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Electric bill subsidy extension shocking

An unexpected Rate Stabilization Fund extension is a win for Yukon residents, says the Utilities Consumers’ Group.

An unexpected Rate Stabilization Fund extension is a win for Yukon residents, says the Utilities Consumers’ Group.

“It’s a good news story for once,” said Roger Rondeau, the group’s president.

“(The territorial government) promised a rate reduction this year, but there won’t be a general rate application until after the revenue from the Minto mine is known.”

The Energy, Mines and Resources department planned to scrap the subsidy July 1, suggesting electricity bills would drop in February.

That didn’t happen.

Now, the subsidy will continue until that long-predicted utility-cost decrease happens.

It is supposed to come once the Sherwood Copper Minto mine taps into the territorial power grid and buys about $4 million in electricity per year.

The Yukon Energy Corporation will apply for a rate change this year. It’s that rate review that’s supposed to lower rates.

 Rising fuel costs have changed the way people consume energy, yet the high cost of electricity still hurts low-income households, said Rondeau.

“Some people are having their power shut off even after they’ve switched to running electric heat because they can’t afford the heating fuel,” he said.

The original subsidy cost a household $99 for using 1,000-kilowatt hours of electricity per month.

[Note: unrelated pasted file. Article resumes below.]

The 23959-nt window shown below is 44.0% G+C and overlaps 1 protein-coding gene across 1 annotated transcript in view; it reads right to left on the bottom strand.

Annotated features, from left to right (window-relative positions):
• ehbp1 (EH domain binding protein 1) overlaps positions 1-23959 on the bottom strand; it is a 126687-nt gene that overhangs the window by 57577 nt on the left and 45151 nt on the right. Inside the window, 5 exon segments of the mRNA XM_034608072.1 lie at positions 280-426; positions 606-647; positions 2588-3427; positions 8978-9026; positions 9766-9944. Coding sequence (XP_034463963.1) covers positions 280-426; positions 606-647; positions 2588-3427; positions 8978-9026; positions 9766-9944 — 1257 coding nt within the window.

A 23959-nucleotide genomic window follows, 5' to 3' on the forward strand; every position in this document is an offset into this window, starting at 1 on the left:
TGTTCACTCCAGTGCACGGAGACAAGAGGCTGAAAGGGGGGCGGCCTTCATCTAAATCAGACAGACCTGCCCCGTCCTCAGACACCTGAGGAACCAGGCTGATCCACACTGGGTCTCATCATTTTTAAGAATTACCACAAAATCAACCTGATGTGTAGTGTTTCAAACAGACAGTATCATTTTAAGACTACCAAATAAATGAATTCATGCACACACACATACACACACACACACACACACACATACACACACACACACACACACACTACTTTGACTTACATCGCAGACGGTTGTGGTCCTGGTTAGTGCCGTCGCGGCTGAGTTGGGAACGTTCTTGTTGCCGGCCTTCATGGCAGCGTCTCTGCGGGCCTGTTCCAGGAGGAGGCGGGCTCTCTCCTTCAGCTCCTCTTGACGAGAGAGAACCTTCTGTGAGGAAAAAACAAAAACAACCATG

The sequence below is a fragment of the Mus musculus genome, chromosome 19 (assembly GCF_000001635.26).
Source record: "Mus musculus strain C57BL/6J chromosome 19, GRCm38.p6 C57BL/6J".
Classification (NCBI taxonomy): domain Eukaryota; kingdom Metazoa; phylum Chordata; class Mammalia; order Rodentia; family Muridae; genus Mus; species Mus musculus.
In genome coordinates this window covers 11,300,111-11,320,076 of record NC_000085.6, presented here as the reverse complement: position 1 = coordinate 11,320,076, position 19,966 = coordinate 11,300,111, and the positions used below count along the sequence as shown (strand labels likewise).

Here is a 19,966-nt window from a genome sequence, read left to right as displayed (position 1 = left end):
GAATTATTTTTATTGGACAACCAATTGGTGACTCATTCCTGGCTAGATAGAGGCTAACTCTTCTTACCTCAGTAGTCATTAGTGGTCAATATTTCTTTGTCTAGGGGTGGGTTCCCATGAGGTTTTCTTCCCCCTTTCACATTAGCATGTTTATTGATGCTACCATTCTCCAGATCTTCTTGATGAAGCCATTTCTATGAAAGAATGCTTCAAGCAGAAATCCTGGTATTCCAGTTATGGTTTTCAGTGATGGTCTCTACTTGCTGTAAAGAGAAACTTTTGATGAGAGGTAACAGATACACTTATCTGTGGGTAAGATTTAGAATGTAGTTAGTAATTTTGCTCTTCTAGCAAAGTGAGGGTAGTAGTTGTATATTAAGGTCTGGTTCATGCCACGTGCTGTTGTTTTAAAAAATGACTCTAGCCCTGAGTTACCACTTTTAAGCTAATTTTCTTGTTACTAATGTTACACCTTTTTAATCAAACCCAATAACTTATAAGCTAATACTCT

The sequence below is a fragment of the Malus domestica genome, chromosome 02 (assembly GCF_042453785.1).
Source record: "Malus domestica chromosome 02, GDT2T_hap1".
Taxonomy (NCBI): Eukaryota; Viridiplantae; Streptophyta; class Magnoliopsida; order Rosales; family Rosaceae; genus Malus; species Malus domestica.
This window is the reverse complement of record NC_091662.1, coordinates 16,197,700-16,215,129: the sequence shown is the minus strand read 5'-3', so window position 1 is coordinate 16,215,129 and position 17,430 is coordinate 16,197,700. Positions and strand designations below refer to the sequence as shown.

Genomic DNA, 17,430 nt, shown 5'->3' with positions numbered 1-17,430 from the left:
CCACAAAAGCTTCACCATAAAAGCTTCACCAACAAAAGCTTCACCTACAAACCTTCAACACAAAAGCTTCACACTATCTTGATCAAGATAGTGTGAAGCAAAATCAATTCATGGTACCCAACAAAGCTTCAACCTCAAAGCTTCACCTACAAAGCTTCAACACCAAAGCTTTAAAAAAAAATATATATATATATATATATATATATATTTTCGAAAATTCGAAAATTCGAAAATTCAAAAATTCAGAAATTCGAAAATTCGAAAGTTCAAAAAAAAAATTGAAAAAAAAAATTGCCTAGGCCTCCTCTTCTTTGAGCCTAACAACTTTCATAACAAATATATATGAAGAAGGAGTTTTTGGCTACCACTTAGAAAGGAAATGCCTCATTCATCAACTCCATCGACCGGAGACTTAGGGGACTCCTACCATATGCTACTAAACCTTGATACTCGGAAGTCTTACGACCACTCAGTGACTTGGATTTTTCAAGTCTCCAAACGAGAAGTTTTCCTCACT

Then a 50 per cent cut in the subsidy last summer increased that bill to about $117.

It was expected the same bill would increase to $136 when the subsidy was scrapped entirely on July 1.

More a stopgap than a permanent solution, the fund at least provides stability for the consumer, said Rondeau.

“(Electricity rates are ) a burden for low-income people,” said Rondeau.

Yukon Electrical is also applying for a rate increase this year, he added.

The company is asking for a five per cent increase this year and another six per cent in 2009, said Rondeau.

“With two companies applying, we could see rate increases every six months,” he said.

“With stable rates, people can budget, but they can’t if their bills are constantly changing.”

The Yukon Energy Corporation is getting its application together and could be ready by the fall, according to Energy, Mines and Resources .

But a rate reduction isn’t certain, said Rondeau.

The Yukon Utilities Board will decide to increase or decrease electricity costs when it meets to consider the utility companies’ general rate applications.

The utilities board can prohibit or limit rate changes when the utility companies apply for rate changes, fixing prices for a set amount of time.

 “Nothing’s a guarantee,” said Rondeau.

There’s still much to calculate, such as budget overruns of the transmission line to the mine and surrounding communities, consumer costs, operation and maintenance of the line and the revenue from the mine after it taps into the line, said Rondeau.

Rates will decrease if the Yukon Energy Corporation clears enough revenue.

“If they clear $2 million, then it stands to reason they could knock our rates down,” said Rondeau.

Critics argue consumers avoid energy conservation because the subsidy encourages people to use more.

The more electricity used, the greater the subsidy — more energy efficiency means fewer subsidies.

The fund isn’t meant to be a subsidy, said Rondeau.

“The consumer considers it a dividend,” he said.

“We own Yukon Energy Corporation. If they can’t offer us a reasonable, affordable rate, they have to find another way (to compensate the consumer).”

After the Faro mine closed in 1998, the fund was created to protect consumers from increasing electricity prices with the loss of the grid’s biggest customer.

The subsidy was never meant to be a permanent measure.

Over the past nine years, it has cost the government $29 million.

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